Scientists Shocked by Previously Unknown Chain of Underwater Towers off the Coast of Tasmania

It’s hard to believe that something so massive has remained undetected for so long...

Scientists have recently revealed a lost world located deep beneath the ocean, off the coast of Tasmania.

It’s hard to believe that something so massive has remained undetected for so long, but our oceans are notoriously unexplored, which experts estimating that to date, we’ve only managed to explore around 5 % of Earth’s oceans.

Researchers participating in an expedition to map the area have come across a previously unknown chain of towers located beneath the ocean, some 250 miles east of Tasmania.

The mapped chain of volcanic seamounts. Image credit: CSIRO
The mapped chain of volcanic seamounts.
Image credit: CSIRO

The extensive range of volcanic seamounts–underwater mountains created by extinct ancient volcanos towers some 3 kilometers (1.9 miles) above the ocean floor. However, despite its supermassive height, it has never been detected since even its highest peak remains around 2 kilometers beneath the surface of the South Pacific.

“Our multibeam mapping has revealed in vibrant detail, for the first time, a chain of volcanic seamounts rising up from an abyssal plain about 5,000 meters (16,400 ft) deep,” explains marine geoscientist Tara Martin from Australia’s CSIRO.

Furthermore, scientists say that the massive underwater towers are ome to countless lifeforms.

“This is a very diverse landscape and will undoubtedly be a biological hotspot that supports a dazzling array of marine life, explained Dr. Martin.

“We estimated that at least 28 individual humpback whales visited us on one day, followed by a pod of 60-80 long-finned pilot whales the next,” Eric Woehler, a research scientist from BirdLife Tasmania who participated in the expedition, explained in a statement.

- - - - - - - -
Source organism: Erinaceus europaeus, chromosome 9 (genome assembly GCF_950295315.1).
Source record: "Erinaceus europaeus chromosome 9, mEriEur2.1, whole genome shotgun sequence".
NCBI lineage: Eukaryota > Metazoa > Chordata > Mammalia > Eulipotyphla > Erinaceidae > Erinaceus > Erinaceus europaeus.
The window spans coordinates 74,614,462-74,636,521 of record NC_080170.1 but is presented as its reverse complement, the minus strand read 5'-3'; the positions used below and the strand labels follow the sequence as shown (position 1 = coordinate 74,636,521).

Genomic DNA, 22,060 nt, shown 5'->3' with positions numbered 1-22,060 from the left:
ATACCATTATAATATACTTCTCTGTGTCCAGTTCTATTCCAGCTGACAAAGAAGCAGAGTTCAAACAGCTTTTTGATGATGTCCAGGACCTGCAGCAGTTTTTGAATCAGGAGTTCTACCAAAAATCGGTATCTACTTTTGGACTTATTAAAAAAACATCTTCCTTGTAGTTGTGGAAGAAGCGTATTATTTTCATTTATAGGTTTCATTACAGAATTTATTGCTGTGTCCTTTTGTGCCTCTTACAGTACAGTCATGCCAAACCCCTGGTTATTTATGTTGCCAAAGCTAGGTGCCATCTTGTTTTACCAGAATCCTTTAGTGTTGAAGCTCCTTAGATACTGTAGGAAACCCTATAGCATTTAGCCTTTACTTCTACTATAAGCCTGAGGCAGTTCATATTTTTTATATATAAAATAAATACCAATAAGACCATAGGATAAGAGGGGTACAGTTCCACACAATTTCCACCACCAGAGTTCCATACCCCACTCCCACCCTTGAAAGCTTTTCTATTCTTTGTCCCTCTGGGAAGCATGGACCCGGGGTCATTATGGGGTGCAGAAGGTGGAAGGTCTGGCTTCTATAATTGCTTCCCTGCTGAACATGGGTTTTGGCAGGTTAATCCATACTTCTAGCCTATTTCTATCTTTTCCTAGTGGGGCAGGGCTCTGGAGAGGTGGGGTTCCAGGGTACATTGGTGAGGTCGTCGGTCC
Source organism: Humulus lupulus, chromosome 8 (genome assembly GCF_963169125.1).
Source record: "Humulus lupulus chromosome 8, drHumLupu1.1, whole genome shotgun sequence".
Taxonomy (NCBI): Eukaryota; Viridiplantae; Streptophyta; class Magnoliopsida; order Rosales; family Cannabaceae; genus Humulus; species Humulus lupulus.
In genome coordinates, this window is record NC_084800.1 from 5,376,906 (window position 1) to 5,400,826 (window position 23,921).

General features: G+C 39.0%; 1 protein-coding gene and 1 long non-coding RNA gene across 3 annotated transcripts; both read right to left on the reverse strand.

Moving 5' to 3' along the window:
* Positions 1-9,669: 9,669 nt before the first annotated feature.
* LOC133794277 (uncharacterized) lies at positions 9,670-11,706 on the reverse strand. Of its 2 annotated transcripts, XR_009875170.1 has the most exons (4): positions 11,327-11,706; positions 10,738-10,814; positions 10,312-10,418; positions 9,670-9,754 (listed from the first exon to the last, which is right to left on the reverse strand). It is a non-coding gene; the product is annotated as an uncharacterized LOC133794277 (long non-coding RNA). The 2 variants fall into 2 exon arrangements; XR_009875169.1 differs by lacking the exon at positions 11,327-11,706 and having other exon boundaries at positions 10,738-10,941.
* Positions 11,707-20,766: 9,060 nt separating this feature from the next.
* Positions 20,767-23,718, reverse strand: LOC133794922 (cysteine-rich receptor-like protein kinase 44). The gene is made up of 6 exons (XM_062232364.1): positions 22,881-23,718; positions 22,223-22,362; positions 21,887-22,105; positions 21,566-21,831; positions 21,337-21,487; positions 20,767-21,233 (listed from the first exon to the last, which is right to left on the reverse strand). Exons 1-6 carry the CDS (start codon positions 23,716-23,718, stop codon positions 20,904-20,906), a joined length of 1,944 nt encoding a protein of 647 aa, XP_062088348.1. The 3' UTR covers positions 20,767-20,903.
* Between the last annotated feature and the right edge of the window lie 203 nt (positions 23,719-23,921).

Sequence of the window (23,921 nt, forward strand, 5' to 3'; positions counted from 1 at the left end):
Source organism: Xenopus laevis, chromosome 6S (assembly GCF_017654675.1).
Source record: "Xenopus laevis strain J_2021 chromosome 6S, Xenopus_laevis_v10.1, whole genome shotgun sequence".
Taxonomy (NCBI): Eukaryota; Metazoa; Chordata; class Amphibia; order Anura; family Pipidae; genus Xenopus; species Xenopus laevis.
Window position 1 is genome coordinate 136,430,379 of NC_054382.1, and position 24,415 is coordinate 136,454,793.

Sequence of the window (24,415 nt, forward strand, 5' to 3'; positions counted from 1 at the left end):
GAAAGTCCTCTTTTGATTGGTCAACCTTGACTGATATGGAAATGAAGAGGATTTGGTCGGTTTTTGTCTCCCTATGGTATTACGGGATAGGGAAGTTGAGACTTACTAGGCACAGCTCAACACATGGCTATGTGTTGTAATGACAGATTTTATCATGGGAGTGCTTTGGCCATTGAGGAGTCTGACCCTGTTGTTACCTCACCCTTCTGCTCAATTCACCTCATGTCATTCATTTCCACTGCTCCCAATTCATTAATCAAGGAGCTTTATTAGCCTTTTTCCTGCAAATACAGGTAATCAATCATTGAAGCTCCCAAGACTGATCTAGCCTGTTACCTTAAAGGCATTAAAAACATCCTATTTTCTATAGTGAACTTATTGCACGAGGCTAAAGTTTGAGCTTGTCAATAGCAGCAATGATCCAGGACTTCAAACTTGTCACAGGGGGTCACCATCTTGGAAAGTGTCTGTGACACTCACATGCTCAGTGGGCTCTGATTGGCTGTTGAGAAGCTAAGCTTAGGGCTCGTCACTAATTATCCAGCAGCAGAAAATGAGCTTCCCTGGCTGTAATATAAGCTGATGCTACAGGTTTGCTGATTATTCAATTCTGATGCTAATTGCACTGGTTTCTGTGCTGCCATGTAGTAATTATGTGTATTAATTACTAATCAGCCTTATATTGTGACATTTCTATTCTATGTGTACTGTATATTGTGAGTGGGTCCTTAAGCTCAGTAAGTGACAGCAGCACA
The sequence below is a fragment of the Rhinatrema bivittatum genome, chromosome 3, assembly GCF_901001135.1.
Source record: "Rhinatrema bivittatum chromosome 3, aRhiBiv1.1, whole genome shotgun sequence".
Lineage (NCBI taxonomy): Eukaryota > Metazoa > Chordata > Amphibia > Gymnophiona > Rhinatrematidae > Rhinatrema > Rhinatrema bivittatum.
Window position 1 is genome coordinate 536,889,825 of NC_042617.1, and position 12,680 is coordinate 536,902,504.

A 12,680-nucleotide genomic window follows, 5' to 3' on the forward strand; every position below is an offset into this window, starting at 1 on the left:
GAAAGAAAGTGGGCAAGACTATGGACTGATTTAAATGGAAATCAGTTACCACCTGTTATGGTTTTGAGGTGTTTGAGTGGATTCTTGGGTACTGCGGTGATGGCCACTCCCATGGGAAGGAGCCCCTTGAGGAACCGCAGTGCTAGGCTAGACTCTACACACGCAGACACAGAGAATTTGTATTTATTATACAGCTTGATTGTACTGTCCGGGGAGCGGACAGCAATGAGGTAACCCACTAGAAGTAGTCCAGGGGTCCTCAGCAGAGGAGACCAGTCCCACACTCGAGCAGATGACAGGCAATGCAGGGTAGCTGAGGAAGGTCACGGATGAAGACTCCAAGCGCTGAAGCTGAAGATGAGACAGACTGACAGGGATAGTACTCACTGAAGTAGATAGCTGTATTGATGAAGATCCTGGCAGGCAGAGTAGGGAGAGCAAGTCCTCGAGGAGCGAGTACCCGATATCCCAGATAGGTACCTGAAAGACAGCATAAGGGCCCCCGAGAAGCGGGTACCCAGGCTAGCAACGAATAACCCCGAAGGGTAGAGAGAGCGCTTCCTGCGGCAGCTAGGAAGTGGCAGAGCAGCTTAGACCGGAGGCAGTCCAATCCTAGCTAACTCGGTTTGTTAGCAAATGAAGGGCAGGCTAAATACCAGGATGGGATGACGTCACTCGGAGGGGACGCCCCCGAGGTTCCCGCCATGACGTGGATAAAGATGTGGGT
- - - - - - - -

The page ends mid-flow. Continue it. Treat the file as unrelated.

“We also saw large numbers of seabirds in the area including four species of albatross and four species of petrel. Clearly, these seamounts are a biological hotspot that supports life, both directly on them, as well as in the ocean above,” added Woehler.

The underwater world is composed of different forms and shapes, say experts, and the team is eager to find out more about this previously unknown volcanic chain.

“The seamounts vary in size and shape, with some having sharp peaks while others have wide flat plateaus, dotted with small conical hills that would have been formed by ancient volcanic activity.”
“Having detailed maps of such areas is important to help us better manage and protect these unique marine environments, and provides a stepping stone for future research,” added Dr. Martin.
The massive towers may be what was left over after Australia and Antarctica broke off, millions of years ago.
“We’re pretty sure that these seamounts were related to the break up of Australia and Antarctica. It was about 30 million years ago,” Martin explained to ABC News.
“As Australia and Antarctica and Tasmania all broke up, a big hotspot came in under the earth’s crust, made these volcanoes, and then helped the Earth’s crust break so that all of those areas could start to drift apart.”

Scientists uncover volcanic lost world off the Tasmanian coast
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